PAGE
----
(PJM) Your column only adds fuel to the fire and shores up anyone who might have read stories here and there about the unemployed as being part of the new undesirables in the employment caste system of Oabama’s America. Repeat something often enough and it becomes acceptable. You did not do your readership any favors with this. You have injected fear and have more than likely demoralized many who are trying to put their lives back together. And the logic of the argument of some of these employers is mind boggling.

(PJM) You need not have given it your imprimatur.

(PJM) *sigh* The “unemployed need not apply story” has been true for approximately forever and three days, by my count.

(PJM) I’m totally unconvinced, and I don’t believe that there is any other explanation besides superficial thinking. (For the record, I’m not a liberal).

(PJM) thx sadistic Tom, hope YOU never have to sleep in your car after 20 years as a professional in IT with two university degrees…

(PJM) I know a business that made a killing out of hiring talented people with problems on their resumes, such as employment gaps. It was a brilliant decision.

(PJM) Employers resorting to not hiring long-term unemployed people who still have skills and experiences is discriminatory, unacceptable, and absolutely stupid.

(PJM) Let’s face a simple rule of thumb. A good worker is going to find a job within a few months, certainly in a year. So (true or not) most long term unemployed are going to be looked at as losers.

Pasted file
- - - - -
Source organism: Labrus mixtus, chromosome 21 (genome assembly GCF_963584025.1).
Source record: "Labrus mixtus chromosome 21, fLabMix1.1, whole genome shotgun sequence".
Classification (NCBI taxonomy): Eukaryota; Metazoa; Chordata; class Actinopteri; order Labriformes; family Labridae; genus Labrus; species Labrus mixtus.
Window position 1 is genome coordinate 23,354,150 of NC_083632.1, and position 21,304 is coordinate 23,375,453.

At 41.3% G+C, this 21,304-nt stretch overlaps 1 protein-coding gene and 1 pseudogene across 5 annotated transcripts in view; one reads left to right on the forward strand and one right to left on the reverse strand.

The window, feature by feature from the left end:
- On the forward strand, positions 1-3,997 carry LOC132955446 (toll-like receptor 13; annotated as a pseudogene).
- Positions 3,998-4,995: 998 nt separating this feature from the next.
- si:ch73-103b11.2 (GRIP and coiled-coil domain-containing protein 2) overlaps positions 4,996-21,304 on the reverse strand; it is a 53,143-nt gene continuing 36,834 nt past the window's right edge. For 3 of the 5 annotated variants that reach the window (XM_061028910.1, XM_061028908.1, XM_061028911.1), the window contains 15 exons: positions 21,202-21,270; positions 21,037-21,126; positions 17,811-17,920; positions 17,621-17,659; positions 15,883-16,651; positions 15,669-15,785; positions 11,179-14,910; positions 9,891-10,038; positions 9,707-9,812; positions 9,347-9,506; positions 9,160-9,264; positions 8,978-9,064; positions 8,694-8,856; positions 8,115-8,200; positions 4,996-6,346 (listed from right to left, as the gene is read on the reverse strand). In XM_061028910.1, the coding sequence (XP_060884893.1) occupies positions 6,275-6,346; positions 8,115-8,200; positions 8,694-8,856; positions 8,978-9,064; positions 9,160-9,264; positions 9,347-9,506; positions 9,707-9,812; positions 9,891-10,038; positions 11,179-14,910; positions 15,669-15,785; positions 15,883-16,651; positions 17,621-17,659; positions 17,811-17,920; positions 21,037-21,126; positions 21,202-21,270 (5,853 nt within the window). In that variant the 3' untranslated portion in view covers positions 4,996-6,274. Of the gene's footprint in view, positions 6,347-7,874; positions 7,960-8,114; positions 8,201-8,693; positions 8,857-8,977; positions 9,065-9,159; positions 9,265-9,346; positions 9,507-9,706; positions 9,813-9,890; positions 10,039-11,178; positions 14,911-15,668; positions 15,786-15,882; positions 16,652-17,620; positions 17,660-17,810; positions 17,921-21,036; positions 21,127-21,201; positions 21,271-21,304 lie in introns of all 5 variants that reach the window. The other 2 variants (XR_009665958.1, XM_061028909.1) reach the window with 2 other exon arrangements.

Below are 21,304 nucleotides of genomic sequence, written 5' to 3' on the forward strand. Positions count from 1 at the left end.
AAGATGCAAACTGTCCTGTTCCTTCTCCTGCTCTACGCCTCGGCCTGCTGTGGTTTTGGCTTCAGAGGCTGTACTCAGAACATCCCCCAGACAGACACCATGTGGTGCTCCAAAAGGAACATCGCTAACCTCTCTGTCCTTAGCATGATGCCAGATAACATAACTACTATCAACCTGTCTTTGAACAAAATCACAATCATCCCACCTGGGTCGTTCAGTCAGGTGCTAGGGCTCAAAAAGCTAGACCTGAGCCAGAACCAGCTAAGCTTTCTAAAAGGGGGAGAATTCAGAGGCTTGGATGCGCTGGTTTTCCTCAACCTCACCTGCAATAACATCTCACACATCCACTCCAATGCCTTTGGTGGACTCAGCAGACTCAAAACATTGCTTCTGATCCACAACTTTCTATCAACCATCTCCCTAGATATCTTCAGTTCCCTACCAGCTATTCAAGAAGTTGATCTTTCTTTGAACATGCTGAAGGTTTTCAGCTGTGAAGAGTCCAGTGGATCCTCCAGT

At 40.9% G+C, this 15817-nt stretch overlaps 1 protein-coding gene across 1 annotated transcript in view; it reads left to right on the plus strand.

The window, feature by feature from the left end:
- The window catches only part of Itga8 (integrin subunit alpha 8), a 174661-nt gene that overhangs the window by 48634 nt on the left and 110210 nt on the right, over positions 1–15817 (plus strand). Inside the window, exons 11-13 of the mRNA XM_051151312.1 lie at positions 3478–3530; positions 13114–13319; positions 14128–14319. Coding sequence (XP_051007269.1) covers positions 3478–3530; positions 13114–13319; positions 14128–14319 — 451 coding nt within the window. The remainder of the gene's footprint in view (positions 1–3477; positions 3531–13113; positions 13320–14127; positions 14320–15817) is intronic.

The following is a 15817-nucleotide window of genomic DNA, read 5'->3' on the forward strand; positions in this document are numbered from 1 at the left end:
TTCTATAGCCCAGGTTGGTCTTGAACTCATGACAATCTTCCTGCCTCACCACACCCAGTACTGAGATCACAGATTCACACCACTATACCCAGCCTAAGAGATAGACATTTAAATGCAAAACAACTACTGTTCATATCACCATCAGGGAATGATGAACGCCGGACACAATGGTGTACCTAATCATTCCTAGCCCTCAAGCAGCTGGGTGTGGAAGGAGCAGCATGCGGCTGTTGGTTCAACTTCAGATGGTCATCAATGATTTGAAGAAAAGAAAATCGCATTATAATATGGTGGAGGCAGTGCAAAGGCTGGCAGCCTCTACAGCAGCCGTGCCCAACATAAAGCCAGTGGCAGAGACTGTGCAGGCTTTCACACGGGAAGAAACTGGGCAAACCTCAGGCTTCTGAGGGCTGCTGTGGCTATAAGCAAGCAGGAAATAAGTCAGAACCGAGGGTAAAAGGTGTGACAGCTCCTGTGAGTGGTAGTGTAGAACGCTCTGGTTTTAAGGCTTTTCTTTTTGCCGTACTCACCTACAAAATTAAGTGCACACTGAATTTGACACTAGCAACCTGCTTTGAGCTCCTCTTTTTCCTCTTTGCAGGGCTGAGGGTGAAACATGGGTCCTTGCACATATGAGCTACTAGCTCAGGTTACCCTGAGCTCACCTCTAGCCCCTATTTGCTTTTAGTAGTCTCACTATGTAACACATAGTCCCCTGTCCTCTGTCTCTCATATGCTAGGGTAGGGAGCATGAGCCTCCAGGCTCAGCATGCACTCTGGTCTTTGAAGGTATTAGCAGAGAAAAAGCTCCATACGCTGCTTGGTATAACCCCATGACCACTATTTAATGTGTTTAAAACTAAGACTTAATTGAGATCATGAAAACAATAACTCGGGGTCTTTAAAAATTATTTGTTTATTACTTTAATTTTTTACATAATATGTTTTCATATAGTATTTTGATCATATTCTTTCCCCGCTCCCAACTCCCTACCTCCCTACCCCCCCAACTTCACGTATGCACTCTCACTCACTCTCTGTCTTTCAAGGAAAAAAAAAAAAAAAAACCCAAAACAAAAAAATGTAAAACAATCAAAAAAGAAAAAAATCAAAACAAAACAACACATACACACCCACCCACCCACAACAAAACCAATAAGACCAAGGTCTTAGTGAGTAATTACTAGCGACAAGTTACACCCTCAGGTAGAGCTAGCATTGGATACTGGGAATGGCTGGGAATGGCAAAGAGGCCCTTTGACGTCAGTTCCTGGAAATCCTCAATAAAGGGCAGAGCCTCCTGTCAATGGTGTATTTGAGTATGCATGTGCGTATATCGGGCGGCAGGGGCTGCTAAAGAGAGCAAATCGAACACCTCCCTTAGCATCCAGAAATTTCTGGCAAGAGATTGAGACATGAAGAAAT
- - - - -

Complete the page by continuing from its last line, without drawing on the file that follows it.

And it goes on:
(PJM) I too have been unemployed for over 2 years. I have sent out over 6,800 resumes looking for a job. If I was less qualified I wouldn’t have as much trouble getting a job, or if I was more qualified I would not have trouble getting a job either. I am the “Middle Skilled” worker who used to make about 75-90K two years ago when I got laid off. … We need to make this illegal for companies to do.

(PJM) I agree with this guy 100%..after working at 1 place for 35 years they closed the doors in 2003.For the next year I drew the basic unemployment plus one whole extension. When I went back to work I had a very hard time getting into the work groove again. I know that my attitude about it had changed immensely.

(PJM) Tom, You have proven once again that those who can’t…Teach. The government is not responsible for the unemployment rate, the boys on wall street are.

(PJM) This article is obviously written by one who has never had their livelihood jerked out from under them.

(PJM) I do not see Not Hiring the Unemployed as a new phenomenon. There has always been reluctance by Corporate America to accept or hire applicants that have large gaps in their resume. Business moves so fast today; especially in the IT field that any applicant, current employee, or one who has just been laid off, must stay on the “Tools Treadmill” to remain current in their career path.

(dscott at BizzyBlog) The individual unlike the government has a choice of location. The solution to the over supply of labor in your geographic labor market is to move to one that doesn’t have that problem.

If I had free rein to revise I would probably add the bolded words to one sentence early in the column:

First, let’s grudgingly and reluctantly acknowledge that employers are mostly acting rationally.

I would also have preferred my brief title (“Unemployed Need Not Apply”) instead of the one PJM used, but it’s their site, and their decision.

I’m not happy that employers are doing this (there is no good reason why anyone would think I am). Based on their experience, businesses are doing what they believe they have to do to keep their job searches efficient and effective, thereby in many cases excluding the unemployed from consideration. It’s not a stretch to believe that many of them are not happy to have to do things this way.